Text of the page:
Cover image for Apollo 9 : the NASA mission reports
Apollo 9 : the NASA mission reports
Godwin, Robert, 1958-
Publication Information:
Burlington, Ont., Canada : Apogee Books, [between 1990-1999?]
Physical Description:
232 pages, 8 unnumbered pages of plates : illustrations (some color) ; 26 cm + 1 computer optical disc (4 3/4 in.)
General Note:
Title of CDROM: Apollo 9 : three to make ready.
Corporate Subject:
Geographic Term:
Added Author:
Added Title:
Apollo 9 : three to make ready.
Format :


Call Number
Material Type
Home Location
Central Library TL789.8.U6 A5135 1990Z Book and Software Set Central Closed Stacks-Non circulating

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'Apollo 9' finally puts in one place four of the most important documents from this auspicious flight: the Apollo 9 press kit; the Apollo 9 pre-flight mission operation report; the Apollo 9 post launch mission operation report; and the Apollo 9 mission operation report supplement.

Reviews 2

Booklist Review

Launching a series coincident with the thirtieth anniversaries of the Apollo series of launches, the publisher's mission objective is reaching the committed space-flight devotee. Visually, the firm's format includes color stills from the particular flight and a 15-minute color movie on CD, NASA's quaintly vintage PR flick spliced together immediately afterward from flight footage. This series' marquee attraction, however, is NASA's written documentation for the mission. Reprinted verbatim--and no space nut will care about its photocopylike quality--the docs provide about all the detail one could possible want, short of the engineering equations necessary for designing a Saturn rocket from scratch. Sandwiched between a press kit for reporters and the postmission official memo describing anomalies encountered and mission goals achieved, there's a riot of diagrams illustrating rockets, capsules, space suits, hatches, and instrument panels; time lines to the second of mission events; graphs of tracking networks and recovery areas; and nominal NASAspeak explanations of every item so illustrated--in short, all the rocket-science details left out of space-flight photo albums that populate library collections. The series, slated for a rolling publication through next year, may be niche material, but budding Tsiolkovskys, Goddards, and von Brauns will devour each title. Gilbert Taylor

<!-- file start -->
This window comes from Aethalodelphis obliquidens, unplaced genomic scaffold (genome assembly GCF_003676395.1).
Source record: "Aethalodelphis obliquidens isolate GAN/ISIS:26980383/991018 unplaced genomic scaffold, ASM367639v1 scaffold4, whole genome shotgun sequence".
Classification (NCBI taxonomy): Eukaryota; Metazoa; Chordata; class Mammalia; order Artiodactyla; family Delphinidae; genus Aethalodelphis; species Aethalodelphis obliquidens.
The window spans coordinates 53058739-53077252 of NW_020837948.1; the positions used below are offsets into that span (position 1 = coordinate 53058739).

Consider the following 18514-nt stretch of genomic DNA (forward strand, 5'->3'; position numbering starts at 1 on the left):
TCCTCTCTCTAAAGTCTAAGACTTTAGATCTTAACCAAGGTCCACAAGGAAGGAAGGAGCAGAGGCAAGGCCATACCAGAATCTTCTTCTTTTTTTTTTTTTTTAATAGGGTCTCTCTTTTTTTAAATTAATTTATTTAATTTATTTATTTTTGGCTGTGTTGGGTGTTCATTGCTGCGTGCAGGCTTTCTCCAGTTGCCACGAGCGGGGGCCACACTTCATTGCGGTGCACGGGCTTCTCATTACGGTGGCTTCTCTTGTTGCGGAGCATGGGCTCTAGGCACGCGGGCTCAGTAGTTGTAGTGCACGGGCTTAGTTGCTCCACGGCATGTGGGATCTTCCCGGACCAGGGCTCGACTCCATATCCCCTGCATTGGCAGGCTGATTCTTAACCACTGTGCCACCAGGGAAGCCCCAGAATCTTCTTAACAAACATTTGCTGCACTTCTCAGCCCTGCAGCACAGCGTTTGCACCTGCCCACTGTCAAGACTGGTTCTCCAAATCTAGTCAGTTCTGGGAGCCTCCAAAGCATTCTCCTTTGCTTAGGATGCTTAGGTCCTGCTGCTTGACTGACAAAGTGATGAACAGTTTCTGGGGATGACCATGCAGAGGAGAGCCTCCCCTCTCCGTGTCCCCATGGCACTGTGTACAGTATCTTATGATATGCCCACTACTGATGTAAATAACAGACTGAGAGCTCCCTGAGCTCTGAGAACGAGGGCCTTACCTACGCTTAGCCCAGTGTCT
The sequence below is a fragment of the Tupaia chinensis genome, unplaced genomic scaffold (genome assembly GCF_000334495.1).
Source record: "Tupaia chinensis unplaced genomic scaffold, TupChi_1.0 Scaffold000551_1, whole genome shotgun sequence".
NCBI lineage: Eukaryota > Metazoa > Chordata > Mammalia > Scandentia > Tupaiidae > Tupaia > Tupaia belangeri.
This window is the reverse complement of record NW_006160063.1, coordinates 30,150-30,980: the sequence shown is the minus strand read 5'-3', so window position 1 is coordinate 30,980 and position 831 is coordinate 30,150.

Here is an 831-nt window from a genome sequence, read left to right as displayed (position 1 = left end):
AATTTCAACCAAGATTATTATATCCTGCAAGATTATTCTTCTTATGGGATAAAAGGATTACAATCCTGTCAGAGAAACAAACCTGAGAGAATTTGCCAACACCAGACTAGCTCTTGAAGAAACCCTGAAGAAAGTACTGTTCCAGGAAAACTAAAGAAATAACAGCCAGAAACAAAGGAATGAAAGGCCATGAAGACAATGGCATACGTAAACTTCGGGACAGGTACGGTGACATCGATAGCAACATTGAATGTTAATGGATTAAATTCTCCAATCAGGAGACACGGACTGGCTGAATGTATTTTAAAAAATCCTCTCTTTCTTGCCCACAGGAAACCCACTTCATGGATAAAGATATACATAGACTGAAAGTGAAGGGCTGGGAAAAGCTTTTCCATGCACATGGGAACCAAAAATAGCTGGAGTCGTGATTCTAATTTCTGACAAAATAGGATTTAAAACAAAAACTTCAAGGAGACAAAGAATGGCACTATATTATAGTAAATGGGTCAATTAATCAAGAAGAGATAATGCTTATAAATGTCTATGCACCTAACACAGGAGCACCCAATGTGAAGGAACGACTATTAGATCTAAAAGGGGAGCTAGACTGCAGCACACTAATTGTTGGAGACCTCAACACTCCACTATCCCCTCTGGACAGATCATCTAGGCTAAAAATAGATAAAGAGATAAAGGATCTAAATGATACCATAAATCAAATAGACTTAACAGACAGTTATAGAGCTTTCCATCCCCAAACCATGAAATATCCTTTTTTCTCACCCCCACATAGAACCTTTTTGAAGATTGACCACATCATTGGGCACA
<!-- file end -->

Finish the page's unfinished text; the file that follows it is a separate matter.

Choice Review

In these three volumes, editor Godwin has collected material from NASA archives to succinctly summarize material concerning three space missions. Friendship 7 reports on the flight of the third man into space, John Glenn, in February 1962. A compendium of NASA news releases, it covers the mission's operational requirements and plans; the spacecraft and its related system; the life support system and biomedical instrumentation; launch checkouts and systems; spacecraft checkout and systems; flight control and flight plans; recovery operations; medical preparations and examination results; physiological responses; astronaut preparation; pilot performance and flight report; and a summary of the results. There are four appendixes, one of which covers the complete transcript of the communications between Glenn and the ground during the flight. Eight pages of color photographs. In the second volume, Godwin's collected material details the December 1968 Apollo 8 mission, the first NASA mission to go into deep space and into circumlunar orbit, thus proving that a lunar landing would be possible. Designed to beat the Russians to the moon, it was perhaps the most daring and audacious US space undertaking up to that time. The book consists of a press kit and three mission report documents--the preflight mission report index, the preflight supplemental report index, and the postflight missions objectives index. Eight pages of color photographs. During the Apollo 9 mission, the first NASA mission to provide a manned test of the lunar module, two space ships moved apart and rejoined, and extravehicular activity was undertaken from the command module. This third volume includes the full Apollo 9 press kit, the mission operations report, a mission operations report supplement, and a postlaunch mission operation report. In each of these volumes, the drawings, figures, tables, and maps are reproductions from the original reports and are sometimes are hard to read. Each is accompanied by a CD-ROM that offers more information and requires as a minimum Windows 95, with Web browser and Internet access recommended. All three volumes contain in-depth descriptions of the hardware details and timelines of the flights, which will fascinate the technically oriented reader. Highly recommended for space buffs who want detailed information on these flights. All levels. W. E. Howard III; Universities Space Research Association

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